In 2003, in anticipation of Putin's first re-election bid, similar barriers were created for presidential candidates. In 2004, Putin abolished gubernatorial elections altogether—governors are appointed by the president—and canceled direct elections to the lower house of parliament, whose members are now chosen by voting for political parties. (As a result, most regions are represented by people who have never lived there.) Finally, in 2007, Putin introduced even more onerous restrictions to entering the presidential race—and the following year his hand-picked successor, Dmitry Medvedev, pushed through a constitutional reform that increased the president's term of office from four to six years, opening the possibility that Putin could serve in that position for another 12 years.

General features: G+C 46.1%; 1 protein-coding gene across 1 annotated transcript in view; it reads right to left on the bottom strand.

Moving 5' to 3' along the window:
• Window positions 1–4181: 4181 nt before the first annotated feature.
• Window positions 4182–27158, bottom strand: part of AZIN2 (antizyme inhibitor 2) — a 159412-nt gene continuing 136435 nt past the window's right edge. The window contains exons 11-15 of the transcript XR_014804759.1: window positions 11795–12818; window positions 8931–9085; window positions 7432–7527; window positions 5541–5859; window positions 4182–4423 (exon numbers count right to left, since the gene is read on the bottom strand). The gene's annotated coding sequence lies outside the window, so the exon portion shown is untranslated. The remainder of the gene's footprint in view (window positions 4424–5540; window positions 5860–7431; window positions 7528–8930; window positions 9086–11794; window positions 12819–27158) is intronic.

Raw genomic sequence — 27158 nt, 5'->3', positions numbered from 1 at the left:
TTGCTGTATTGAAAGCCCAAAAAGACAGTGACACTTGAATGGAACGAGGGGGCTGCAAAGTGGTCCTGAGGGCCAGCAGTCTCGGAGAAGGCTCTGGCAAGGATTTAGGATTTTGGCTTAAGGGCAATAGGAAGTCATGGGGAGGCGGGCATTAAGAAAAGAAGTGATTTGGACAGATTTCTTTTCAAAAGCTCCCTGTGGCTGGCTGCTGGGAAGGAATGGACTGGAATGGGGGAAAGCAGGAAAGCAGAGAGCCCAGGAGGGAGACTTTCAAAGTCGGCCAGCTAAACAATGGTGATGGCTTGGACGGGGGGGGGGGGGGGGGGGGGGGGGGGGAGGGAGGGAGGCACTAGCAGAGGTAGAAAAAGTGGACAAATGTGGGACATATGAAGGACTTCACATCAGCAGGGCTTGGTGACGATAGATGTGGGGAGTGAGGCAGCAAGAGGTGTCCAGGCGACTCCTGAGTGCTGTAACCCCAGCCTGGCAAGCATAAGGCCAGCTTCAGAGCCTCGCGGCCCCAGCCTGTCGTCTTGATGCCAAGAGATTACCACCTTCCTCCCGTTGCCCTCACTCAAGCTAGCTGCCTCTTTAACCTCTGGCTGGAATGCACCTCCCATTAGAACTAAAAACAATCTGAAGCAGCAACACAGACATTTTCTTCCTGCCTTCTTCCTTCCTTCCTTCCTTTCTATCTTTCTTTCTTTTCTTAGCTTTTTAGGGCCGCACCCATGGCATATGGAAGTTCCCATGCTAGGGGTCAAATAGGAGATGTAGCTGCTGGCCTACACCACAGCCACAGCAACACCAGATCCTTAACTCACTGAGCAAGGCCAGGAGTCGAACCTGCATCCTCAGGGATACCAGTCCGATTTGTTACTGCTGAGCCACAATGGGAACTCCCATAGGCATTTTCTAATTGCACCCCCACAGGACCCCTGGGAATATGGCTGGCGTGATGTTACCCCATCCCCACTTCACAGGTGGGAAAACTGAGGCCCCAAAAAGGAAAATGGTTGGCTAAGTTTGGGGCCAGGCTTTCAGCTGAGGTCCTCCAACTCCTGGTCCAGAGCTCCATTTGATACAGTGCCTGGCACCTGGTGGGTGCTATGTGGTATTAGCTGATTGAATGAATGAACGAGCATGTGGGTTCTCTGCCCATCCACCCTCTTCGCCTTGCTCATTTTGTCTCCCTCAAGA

To get on the ballot today, a presidential candidate must collect 2 million signatures in January (even though half of the month is lost to the New Year’s holiday). Signatories must be geographically diverse: No more than 50,000 names can come from any one of the country's 83 regions. The signatories themselves must be precise: a single mistake such as a contraction in the name of a city—for example, “St. Petersburg” instead of “Saint Petersburg”—can render an entire sheet of signatures invalid. The names are then submitted to the Central Election Commission, which can pick a sample at random—and if it rejects more than 5 percent of the sample, the candidate is disqualified. At the same time, candidates are prohibited from submitting more than 5 percent extra of the required number of signatures—in other words, no more than 2.1 million signatures may be turned in to the Central Election Commission. Care is hardly sufficient, in any case. The commission has a list of 14 reasons it can cite to reject a signature. One of these is “expert opinion.” In other words, any candidate whom the Kremlin does not want on the ballot will not be on the ballot. So, if you are wondering which of the candidates opposing Putin on Sunday is a Kremlin stooge, rest assured: They all are.